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Smart Cars Still Need Smart Drivers

There are a wide variety of driver’s assistance programs that are now on the market, at least at the premium end of things. Thanks to a host of sensors and cameras, plus a few electronic control systems, a vehicle can (under certain circumstances) drive itself. However, just because self-driving cars are becoming more of a reality doesn’t mean a driver is clear of fault in the event of a collision.


Electronic Engineering



The absolute variety of driving aids has grown to a staggering number, and there’s no indication that it’s going to slow down soon. The rearview camera is quickly becoming a standard feature across the industry, and while some companies simply give you a view of what’s immediately behind you, others provide guidance lines to show you what’s in your way or else use the view from extra cameras placed around the vehicle to extrapolate an outside perspective.

Other software programs are more useful on the highway. Adaptive cruise control not only lets you take your foot off the gas pedal, it automatically keeps pace with traffic and can even read speed limit signs (at least on some vehicles). Some cars can keep track of lane markings and will flash lights, bleep sounds, and vibrate the steering wheel to warn you when you’re leaving the road, and more advanced models can even adjust the steering and brake to some degree in order to stay within the lines.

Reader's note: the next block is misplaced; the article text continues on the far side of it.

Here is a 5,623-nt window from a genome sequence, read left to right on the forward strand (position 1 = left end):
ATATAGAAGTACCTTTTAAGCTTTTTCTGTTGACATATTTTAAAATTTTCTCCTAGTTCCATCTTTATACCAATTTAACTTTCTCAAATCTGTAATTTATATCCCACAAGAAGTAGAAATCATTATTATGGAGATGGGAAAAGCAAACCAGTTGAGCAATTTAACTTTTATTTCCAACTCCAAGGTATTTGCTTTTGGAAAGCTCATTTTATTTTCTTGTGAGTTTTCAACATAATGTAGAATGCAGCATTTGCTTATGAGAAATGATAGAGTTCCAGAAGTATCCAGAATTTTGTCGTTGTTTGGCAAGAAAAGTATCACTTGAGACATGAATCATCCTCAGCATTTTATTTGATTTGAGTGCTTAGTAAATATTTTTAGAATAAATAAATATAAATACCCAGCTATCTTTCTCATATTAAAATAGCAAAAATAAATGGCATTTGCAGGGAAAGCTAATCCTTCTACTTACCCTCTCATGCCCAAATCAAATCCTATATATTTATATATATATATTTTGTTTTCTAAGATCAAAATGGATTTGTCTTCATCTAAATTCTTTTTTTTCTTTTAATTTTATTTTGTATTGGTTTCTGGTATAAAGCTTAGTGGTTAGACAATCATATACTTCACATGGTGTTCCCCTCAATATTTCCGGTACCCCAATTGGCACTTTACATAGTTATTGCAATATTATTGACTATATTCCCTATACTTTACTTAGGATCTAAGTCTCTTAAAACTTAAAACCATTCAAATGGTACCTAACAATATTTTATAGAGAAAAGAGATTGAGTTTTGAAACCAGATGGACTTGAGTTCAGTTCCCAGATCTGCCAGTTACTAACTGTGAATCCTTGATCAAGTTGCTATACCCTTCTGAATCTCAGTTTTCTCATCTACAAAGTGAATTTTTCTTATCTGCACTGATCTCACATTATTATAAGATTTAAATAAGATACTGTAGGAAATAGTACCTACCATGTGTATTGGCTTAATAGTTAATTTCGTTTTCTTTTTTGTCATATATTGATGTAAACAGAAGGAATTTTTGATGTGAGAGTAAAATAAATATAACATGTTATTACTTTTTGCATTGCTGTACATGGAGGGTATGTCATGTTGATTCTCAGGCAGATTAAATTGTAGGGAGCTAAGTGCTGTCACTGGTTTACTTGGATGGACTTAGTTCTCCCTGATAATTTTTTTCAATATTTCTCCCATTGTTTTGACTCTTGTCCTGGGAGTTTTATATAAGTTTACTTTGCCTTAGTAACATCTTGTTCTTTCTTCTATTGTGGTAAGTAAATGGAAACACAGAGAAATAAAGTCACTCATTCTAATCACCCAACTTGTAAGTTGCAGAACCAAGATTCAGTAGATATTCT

Driver Responsibility



Of course, when you go to look up all the hottest new driver assistance programs and packages, something you’ll see next to every last one is a small-text disclaimer which points out a fact that you should already know: the most important safety feature in any car is the driver. As the package title stresses, while these sensors and control programs are meant to make it harder for the driver to make mistakes, they do not assume responsibility for decisions and visual checks which the driver should make regardless.

The trouble with these systems is that visual identification software is still relatively new, and it doesn’t always work as well as we might want it to. What if you’re on a road whose markings have worn away without being repainted? What if you’re on a small highway with no shoulder and no line along the outer edge? What if the software simply has a bug and fails to function at a critical moment?

At the same time, the control programs which take over steering and braking are limited by design. While the automated systems can react faster than a human, the driver is still meant to be the person who is ultimately in control of the vehicle, not the software designer who developed the program.

Car companies do this not only so that you can feel like you’re still the person making the decisions – and towards that end a lot of these programs can also be shut off – but it’s also done this way for liability purposes. If the car takes control and yet ultimately crashes, then the driver (or the driver’s survivors) may be able to claim that the manufacturer is at fault for the collision. Automakers deal with enough lawsuits as it is thanks to faulty parts and slow recalls, so it’s no wonder that self-driving cars probably won’t hit the open market for a long while to come.

Although the electronic systems on cars are making great strides as the years go by, driver attention continues to be the single most important factor in whether or not a car crashes. Relying on your onboard technology to make your life easier is all well and good, but you should always remember that the final responsibility for safety rests with you.